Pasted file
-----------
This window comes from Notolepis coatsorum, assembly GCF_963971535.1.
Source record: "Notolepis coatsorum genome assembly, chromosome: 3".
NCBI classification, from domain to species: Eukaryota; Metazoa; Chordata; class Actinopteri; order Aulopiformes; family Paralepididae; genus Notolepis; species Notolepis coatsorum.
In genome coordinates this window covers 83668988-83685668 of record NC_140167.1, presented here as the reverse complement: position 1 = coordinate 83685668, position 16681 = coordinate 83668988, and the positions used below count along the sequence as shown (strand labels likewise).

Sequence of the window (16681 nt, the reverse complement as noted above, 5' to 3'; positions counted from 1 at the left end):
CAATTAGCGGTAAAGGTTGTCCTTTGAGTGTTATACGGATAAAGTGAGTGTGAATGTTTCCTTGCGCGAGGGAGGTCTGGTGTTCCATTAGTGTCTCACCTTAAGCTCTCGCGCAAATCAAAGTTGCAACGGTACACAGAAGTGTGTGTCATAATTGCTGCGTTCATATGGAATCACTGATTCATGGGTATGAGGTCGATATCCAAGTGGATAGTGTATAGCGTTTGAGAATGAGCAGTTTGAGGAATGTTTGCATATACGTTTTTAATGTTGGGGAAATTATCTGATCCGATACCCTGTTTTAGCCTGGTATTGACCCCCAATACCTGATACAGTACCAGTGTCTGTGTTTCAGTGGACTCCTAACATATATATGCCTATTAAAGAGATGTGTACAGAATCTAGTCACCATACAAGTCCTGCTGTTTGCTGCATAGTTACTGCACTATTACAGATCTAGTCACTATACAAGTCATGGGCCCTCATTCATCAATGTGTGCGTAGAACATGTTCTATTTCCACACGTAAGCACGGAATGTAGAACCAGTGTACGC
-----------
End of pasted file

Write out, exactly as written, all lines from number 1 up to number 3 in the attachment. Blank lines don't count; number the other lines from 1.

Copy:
This window comes from Notolepis coatsorum, assembly GCF_963971535.1.
Source record: "Notolepis coatsorum genome assembly, chromosome: 3".
NCBI classification, from domain to species: Eukaryota; Metazoa; Chordata; class Actinopteri; order Aulopiformes; family Paralepididae; genus Notolepis; species Notolepis coatsorum.